OTHER INSPIRING MOMS
Dr. Andrew Cash of the Desert Institute of Spine Care said he always knew he’d grow up to be a doctor.
His mom, Barbara, had him when she was 19. A single mother, she relied on her parents to help raise him while she earned a nursing degree. She is still a nurse in Tennessee, and Cash credits her influence for his career choice.
“I remember her studying from these funky-looking psychedelic books from the ’70s,” he said. “… And when she went to get her degree, I went to graduation with her. I wanted to wear her graduation hat.”
His mother would occasionally take him with her to the hospital, where he received lots of attention.
“It was fun,” he said. “… It gave me an idea of how people were functioning in the hospital, working as a team.”
Did his mother instill in him any particular piece of advice?
“You mean, besides, ‘Be nice to nurses?’ ” he joked. “No, really, I think it would be: Have compassion for your patients.”
Camille Duskin, president of the Gateway Arts Foundation, wrote View about her mother, Hattie McGuire. McGuire was a businesswoman at a time when most women didn’t work outside the home.
“When it comes to great mothers, I feel mine is at the top of the list,” Duskin wrote. “I, of course, have a very unobjective perspective. Although my parents were divorced when I was very young (unbelievable, but 24 years later, they remarried each other right here in Las Vegas. I was their witness), my mother always made me feel that I could accomplish anything. She was a great example of this thought as she became a very successful woman in business. She instilled within me the value of the arts — I studied ballet with the finest teachers in Hollywood and also piano at the Los Angeles Conservatory of Music.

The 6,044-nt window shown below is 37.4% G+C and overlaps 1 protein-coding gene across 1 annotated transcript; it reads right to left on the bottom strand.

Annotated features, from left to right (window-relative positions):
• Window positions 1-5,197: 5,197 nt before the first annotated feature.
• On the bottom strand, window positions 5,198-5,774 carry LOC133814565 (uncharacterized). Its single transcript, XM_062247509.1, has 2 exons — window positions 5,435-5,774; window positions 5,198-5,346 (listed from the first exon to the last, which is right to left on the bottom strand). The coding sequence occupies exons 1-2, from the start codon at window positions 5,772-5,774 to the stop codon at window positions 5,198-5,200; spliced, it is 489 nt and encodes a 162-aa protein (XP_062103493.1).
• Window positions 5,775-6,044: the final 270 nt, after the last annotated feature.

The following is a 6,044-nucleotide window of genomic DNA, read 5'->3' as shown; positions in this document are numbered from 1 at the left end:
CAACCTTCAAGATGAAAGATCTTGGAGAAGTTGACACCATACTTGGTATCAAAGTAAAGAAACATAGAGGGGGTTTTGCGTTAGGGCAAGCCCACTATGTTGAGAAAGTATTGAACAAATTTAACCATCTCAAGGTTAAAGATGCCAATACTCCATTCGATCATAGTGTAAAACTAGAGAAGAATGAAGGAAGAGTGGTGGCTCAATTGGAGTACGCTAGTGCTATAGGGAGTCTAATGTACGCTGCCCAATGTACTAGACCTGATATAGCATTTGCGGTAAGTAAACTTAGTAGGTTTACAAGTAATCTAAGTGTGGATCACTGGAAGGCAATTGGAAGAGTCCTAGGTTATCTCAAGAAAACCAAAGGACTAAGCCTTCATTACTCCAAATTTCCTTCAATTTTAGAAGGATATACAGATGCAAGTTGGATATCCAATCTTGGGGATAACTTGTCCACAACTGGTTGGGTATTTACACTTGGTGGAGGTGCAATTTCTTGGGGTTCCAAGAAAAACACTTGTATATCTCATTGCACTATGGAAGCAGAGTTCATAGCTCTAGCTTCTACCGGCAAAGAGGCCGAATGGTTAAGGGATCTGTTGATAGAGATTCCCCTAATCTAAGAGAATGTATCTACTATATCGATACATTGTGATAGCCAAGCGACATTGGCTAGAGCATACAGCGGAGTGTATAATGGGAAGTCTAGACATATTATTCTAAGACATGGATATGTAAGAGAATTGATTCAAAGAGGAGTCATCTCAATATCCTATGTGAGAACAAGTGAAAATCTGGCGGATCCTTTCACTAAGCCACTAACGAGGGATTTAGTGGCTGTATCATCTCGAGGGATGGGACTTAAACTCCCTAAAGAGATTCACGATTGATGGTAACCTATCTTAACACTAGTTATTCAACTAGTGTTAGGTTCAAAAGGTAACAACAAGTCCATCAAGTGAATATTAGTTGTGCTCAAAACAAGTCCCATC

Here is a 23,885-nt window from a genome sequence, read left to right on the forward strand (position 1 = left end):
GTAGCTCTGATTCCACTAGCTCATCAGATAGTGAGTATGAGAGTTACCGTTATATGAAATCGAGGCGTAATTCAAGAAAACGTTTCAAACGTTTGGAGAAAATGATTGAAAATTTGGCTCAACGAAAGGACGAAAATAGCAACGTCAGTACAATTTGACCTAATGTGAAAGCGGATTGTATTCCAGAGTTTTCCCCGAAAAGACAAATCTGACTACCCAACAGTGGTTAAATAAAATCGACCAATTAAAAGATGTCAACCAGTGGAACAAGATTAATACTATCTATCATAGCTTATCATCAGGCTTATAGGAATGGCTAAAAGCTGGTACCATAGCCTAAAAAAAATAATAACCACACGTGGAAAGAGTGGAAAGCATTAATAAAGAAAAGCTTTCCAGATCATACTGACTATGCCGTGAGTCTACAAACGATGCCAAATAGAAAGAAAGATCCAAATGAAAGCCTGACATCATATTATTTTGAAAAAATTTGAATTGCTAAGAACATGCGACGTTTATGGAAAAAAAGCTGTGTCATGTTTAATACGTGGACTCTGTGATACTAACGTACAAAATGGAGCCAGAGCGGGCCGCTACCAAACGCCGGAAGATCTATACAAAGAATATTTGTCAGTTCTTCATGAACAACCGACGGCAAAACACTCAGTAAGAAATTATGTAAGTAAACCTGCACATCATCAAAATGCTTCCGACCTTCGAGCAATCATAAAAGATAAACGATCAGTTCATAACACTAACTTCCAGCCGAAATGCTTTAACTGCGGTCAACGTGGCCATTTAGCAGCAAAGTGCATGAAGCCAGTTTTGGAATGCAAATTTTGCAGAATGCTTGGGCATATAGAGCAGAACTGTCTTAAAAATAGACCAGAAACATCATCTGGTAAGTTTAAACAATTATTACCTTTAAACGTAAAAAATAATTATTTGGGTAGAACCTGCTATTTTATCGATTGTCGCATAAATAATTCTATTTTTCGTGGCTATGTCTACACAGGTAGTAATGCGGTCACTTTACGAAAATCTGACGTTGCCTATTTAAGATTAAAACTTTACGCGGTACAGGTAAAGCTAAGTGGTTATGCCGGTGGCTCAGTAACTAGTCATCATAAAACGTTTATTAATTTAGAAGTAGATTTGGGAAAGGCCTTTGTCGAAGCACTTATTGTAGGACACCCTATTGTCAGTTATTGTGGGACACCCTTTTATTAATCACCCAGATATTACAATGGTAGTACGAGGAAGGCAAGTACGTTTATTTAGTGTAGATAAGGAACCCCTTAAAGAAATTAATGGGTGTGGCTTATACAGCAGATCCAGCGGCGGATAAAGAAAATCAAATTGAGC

“… We always shared the appreciation of artists and all art forms: attending concerts, ballets, plays, lectures and galleries. In her 80s, we continued to enjoy these activities, even sharing her final Mother’s Day in celebration at the House of Blues Gospel Brunch, where she was honored as the oldest mother (and most beautiful, I must add).”
Duskin said the Gateway Arts Foundation’s Hattie’s House venue serves a tribute to her mother.
“Here, our Gateway Arts Foundation provides a beautiful venue for private concerts and recitals,” she wrote. “This has become a loved and treasured home, encouraging the arts in Las Vegas — always under the watchful eyes of a portrait of my dear mother.”
Shaun Bruce wrote that her mother, Michele Bruce, has always put her children’s needs before her own.
“Growing up in Southern California, we were very lucky to have grown up in a beautiful neighborhood filled with kids,” she wrote. “There were 40-plus kids just in our small cul-de-sac. My mom made our home a home for all the kids. Our house and pool became the hangout for everyone. She acted as the neighborhood lifeguard, full-time short-order cook, driver and camp counselor for all the kids growing up on Verona Lane.
“… As I got older, I relied on my mom to provide me guidance. … She became my guidance counselor of life without me even knowing it. When I needed her most, during those pivotal years of high school and college, she gave me the tools of her wisdom through her advice but the space for me to pick my own path. She was always been there for me when I stumbled, not to judge but to help me find my balance and send me back out into the world again to give it another try.
“Now that I am a mother, I can better understand the time, love, patience, sacrifices and tribulations that being a mom entails. As I find myself struggling to find my ‘mommy balance,’ I not only have my mom’s examples as a foundation to rely upon, but I have her to lean on each and every day. She is my mom and now my best friend. I am truly blessed to have such a wonderful person in my life.”